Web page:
The main axis of the 360-foot-long concourse would be aligned with the angle of the sun at 10:28 on the morning of Sept. 11, when the second World Trade Center tower collapsed. The angle of the canopies' outer edges would mark the line of the sun at 8:46 that morning, when the first jetliner hit the towers. An architectural expression of these angles was called for in the master site plan by Studio Daniel Libeskind. They formed the Wedge of Light plaza on either side of Fulton Street. In this plan, the PATH terminal was to be south of the plaza, in the approximate location of Dey Street, adjoining one of the planned office buildings.

Mr. Calatrava pulled the terminal northward, making it a freestanding structure surrounded by plazas, thereby reopening Dey Street. Because the terminal integrally expresses the Wedge of Light, its design won a warm endorsement from Mr. Libeskind, who has otherwise been struggling to preserve key elements of his year-old site plan. It was also embraced by Nikki Stern, whose husband, James E. Potorti of Marsh & McLennan, perished in the north tower. After calling up the images of Mr. Calatrava's design to the screen of her computer, she said her first reaction was — indeed — "Wow." "My second reaction was how beautifully it complements Daniel's plan," Ms. Stern said, "and how pleased I am that the Port Authority allowed Calatrava to create something that is respectful, yet so hopeful and functional."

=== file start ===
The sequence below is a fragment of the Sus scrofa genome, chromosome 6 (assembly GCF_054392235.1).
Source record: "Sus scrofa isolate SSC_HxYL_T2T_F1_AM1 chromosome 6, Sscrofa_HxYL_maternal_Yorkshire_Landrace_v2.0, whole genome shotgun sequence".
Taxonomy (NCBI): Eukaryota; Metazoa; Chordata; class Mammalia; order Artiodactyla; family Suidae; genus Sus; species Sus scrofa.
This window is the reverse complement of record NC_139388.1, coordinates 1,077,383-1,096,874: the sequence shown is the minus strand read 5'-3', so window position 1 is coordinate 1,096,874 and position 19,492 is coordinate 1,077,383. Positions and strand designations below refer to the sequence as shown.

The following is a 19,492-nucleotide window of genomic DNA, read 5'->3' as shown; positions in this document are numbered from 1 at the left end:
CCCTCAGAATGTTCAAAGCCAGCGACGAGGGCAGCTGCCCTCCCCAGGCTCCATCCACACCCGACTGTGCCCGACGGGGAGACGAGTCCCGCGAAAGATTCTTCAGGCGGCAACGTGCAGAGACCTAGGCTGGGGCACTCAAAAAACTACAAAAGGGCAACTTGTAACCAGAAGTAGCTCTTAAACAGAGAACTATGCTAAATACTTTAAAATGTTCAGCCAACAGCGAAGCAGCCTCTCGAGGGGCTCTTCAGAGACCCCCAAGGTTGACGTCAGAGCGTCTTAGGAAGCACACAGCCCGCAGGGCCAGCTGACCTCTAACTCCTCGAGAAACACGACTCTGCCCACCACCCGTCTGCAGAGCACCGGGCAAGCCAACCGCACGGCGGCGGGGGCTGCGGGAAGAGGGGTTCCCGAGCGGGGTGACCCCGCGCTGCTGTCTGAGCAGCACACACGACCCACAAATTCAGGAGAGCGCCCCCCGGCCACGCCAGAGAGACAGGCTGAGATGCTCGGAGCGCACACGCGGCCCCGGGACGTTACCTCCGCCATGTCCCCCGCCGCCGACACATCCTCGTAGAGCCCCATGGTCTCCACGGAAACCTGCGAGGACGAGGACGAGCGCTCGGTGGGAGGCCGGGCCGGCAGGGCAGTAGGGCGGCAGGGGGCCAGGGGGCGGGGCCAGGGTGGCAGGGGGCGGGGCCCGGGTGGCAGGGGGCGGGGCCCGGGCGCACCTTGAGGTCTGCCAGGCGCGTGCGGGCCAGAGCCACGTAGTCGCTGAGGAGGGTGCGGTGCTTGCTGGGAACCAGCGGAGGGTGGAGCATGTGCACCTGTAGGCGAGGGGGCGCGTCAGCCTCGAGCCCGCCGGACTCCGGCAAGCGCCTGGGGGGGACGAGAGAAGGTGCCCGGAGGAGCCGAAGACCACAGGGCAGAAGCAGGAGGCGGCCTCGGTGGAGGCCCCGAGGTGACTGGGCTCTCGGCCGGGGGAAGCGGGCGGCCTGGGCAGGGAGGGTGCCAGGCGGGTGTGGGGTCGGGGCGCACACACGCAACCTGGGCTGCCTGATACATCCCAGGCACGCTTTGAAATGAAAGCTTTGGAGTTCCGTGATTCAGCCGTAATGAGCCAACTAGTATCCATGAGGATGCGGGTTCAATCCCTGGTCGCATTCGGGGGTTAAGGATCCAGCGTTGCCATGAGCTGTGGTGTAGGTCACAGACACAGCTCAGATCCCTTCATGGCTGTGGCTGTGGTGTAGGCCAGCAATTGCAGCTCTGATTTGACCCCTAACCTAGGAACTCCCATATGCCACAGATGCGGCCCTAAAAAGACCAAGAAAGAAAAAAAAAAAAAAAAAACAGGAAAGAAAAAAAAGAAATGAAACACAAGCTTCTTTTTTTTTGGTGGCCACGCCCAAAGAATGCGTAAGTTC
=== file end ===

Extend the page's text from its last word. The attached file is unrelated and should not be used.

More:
That is not to say that difficult issues do not remain. Among them is the extent to which the new terminal will encroach on the footprints of the north and south towers, expressed as column footings that still remain at the bottom of the building foundations. Construction of the terminal will have to be coordinated with the design of the memorial, which calls for twin voids marking the towers' location, and with the Church Street office towers planned by Silverstein Properties. The PATH terminal would be flanked by 62- and 65-story skyscrapers.

Only three months ago, the $323 million temporary PATH station opened. A month later, the design of the 1,776-foot Freedom Tower was announced. And last week, the design of the memorial, "Reflecting Absence," was made public.

The permanent PATH terminal and its surrounding network of passageways carries the largest price tag of any of these projects: up to $2 billion, financed with $1.7 billion from the Federal Transit Administration and $300 million in insurance proceeds.

Governor Pataki seemed to anticipate criticism of the project as an extravagance when he summoned the memory of Senator Daniel Patrick Moynihan, a champion of building a new Penn Station. Kent L. Barwick, the president of the Municipal Art Society, was in the audience at the Winter Garden. He said great train stations "are our temples, our cathedrals." Of the Calatrava design, he added, "This space has that potential." Just then, Robert L. Tierney, the chairman of the city Landmarks Preservation Commission, came up. "So, Kent, should we pre-emptively landmark this?" he asked. The terminal will not in fact be eligible until it turns 30 years old. But glancing over at the shimmering models nearby, Mr. Tierney said, "This will still be flying at that age."